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FBI warns that some of Trump’s most deranged supporters are a domestic terrorism threat

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The FBI now has some of President Donald Trump’s most devoted supporters on its radar as potential threats to carry out acts of violence.

Yahoo News has obtained an internal FBI document outlining the threat posed by “conspiracy theory-driven domestic extremists” in the United States who are a risk to potentially commit acts of terrorism.

“The FBI assesses these conspiracy theories very likely will emerge, spread, and evolve in the modern information marketplace, occasionally driving both groups and individual extremists to carry out criminal or violent acts,” the report states.

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Among the conspiracy theory organizations named is QAnon, which it describes as the belief in “a covert effort, led by President Trump, to dismantle a conspiracy involving ‘deep state’ actors and global elites allegedly engaged in an international child sex trafficking ring.”

QAnon originated in message boards on the website 4Chan and its predictions of mass arrests of Democratic politicians for being pedophiles have not once come true. Despite this, QAnon true believers continue to think the president is on the verge of conducting a purge of his political enemies after having spent years accumulating evidence of their alleged criminality.

Although there is no evidence that Trump himself believes this conspiracy theory, the president has promoted QAnon-related Twitter accounts as recently as this week.

“While the FBI is classifying QAnon as a potential domestic terror threat, Trump just in the last month has invited QAnon believers to the White House and directed his followers to a QAnon Twitter account,” notes the Daily Beast’s Will Sommer.

Read the entire document below.

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FBI Conspiracy Theory Redacted by Kelli R. Grant on Scribd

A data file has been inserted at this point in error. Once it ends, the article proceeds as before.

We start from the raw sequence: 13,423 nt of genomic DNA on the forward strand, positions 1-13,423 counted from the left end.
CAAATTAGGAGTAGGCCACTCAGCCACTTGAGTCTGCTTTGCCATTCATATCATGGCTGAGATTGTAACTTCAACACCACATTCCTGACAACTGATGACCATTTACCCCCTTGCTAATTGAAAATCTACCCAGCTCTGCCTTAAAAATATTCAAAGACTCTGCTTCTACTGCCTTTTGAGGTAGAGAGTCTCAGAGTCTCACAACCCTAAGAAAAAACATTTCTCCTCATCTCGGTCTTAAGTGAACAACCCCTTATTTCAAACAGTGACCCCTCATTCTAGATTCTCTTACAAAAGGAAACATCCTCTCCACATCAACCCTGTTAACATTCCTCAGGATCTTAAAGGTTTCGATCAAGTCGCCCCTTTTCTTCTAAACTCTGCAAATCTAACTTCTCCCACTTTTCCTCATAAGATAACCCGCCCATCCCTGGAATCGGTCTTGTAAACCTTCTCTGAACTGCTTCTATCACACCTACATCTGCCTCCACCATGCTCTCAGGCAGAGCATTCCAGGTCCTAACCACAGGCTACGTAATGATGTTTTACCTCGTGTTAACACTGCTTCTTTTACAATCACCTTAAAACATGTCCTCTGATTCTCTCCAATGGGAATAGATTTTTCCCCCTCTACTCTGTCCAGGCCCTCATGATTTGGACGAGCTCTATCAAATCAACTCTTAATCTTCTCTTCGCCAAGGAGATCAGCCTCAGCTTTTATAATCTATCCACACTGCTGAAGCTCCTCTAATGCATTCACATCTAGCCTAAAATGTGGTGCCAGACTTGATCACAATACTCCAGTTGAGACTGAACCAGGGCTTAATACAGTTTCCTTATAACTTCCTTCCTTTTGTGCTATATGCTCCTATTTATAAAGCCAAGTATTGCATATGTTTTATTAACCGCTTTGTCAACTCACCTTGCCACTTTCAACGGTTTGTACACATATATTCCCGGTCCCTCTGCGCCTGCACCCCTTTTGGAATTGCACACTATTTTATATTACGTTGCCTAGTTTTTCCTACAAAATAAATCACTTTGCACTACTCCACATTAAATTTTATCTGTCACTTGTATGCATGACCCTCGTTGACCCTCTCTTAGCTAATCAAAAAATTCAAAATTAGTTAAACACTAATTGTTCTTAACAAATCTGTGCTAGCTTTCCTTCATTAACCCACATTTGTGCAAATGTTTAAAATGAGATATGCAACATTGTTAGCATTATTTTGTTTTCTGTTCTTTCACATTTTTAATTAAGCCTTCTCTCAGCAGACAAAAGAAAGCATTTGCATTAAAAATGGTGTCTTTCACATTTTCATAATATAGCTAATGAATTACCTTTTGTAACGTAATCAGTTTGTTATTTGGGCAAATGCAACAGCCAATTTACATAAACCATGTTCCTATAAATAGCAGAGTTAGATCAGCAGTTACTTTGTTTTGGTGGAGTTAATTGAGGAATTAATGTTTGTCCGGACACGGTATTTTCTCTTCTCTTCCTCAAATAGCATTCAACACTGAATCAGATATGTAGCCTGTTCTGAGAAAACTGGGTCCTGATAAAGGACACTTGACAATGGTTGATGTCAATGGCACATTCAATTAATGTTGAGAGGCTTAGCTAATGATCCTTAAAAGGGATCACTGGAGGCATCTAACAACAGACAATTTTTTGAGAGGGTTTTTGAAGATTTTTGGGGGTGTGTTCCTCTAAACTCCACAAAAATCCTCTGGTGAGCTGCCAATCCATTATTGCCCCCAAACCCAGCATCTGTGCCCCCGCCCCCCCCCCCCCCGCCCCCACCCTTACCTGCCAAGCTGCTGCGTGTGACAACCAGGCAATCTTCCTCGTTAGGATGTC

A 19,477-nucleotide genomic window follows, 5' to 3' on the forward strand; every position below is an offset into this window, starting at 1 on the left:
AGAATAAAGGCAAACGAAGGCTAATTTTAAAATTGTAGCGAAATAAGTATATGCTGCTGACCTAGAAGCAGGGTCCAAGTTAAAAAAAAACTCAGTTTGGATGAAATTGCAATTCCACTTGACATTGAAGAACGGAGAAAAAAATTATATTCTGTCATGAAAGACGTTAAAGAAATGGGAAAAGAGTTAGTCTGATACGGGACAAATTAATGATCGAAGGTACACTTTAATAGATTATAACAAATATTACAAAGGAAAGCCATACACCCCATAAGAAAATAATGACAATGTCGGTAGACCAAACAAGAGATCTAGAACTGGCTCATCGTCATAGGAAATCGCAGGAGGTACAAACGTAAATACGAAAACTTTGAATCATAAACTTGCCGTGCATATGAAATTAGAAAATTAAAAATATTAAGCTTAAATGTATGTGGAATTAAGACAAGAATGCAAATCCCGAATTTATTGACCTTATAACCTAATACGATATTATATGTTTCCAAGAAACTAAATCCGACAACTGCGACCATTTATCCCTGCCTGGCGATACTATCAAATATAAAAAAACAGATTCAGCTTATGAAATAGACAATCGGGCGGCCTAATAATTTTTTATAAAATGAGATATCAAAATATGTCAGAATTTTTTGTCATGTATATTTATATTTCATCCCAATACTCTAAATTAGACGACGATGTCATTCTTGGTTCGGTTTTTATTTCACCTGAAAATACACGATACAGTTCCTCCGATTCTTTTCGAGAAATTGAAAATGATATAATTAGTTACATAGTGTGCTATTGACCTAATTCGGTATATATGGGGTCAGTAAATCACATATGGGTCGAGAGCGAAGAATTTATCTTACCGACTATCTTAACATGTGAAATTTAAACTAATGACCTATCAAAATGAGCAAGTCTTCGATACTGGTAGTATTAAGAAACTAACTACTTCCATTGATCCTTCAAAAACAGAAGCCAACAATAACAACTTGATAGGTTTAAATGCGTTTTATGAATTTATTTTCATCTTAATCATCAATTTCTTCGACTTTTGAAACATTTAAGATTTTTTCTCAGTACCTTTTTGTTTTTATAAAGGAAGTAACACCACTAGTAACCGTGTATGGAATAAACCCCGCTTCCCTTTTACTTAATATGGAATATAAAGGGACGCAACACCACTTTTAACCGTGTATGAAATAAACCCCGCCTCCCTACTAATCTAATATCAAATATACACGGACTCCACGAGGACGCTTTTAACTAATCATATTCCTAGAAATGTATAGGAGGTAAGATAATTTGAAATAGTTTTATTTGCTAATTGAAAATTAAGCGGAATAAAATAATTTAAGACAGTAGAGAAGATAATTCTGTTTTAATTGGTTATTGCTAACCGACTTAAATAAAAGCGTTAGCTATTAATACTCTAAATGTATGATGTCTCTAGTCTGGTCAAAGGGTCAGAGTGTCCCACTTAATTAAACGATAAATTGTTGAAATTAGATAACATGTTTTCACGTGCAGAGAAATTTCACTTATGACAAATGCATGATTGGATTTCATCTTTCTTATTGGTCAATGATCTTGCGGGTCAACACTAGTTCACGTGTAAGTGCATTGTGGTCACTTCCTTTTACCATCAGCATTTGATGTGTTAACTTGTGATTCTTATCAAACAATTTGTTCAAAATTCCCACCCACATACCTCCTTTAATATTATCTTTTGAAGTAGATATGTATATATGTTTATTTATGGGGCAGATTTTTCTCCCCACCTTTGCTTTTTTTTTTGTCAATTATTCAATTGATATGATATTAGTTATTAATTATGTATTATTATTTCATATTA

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Trump evangelicals abandoned the Sermon on the Mount and replaced it with the ‘Trumpian order’: Historian Jon Meacham

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In an op-ed for the New York Times this Tuesday, historian Jon Meacham discusses the state of Christianity in America during the age of Donald Trump. He points out that Christianity, especially in the hands of Trump-supporting evangelicals, has lost its moral authority in the eyes of many Americans. Understandable, since the hero of millions of Christians "has used the National Prayer Breakfast to mock the New Testament injunction to love one’s enemies."

But according to Meacham, "history suggests that religiously inspired activism may hold the best hope for those in resistance to the prevailing Trumpian order."

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Devin Nunes’ income called into question as watchdog asks for investigation of his finances

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According to a report from the Fresno Bee,the non-partisan Campaign Legal Center is requesting a federal investigation into whether U.S. Representative Devin Nunes (R-CA) is receiving legal services in violation of House ethics rules.

Over the past year, the conservative Republicans has launched a handful of lawsuits against critics -- including the McClatchy newspaper chain and a person on Twitter purporting to be one of his cows.

According to the Bee, "The complaint says Nunes appears to be in 'blatant violation of House rules,' because he would have trouble paying for all these lawsuits solely from his congressional salary of $174,000 per year. The group argues he’d only be able to pay if he received legal services for free, at a discounted rate, or based on a contingency fee, meaning the lawyer would get compensated from Nunes’ winnings if he prevails in his lawsuits."

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2020 Election

$1,750+ ticket prices for South Carolina debate spark outrage

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"I think it speaks to the fundamental, endemic corruption of the Democratic Party establishment that you had to pay... multiple thousands of dollars to get into that room."

Unusually loud booing and jeering directed disproportionately at Sens. Bernie Sanders and Elizabeth Warren during Tuesday night's Democratic presidential debate—particularly when the senators criticized billionaire businessman Michael Bloomberg—sparked probing questions about the class composition of the audience packed inside the Gaillard Center in Charleston, South Carolina.

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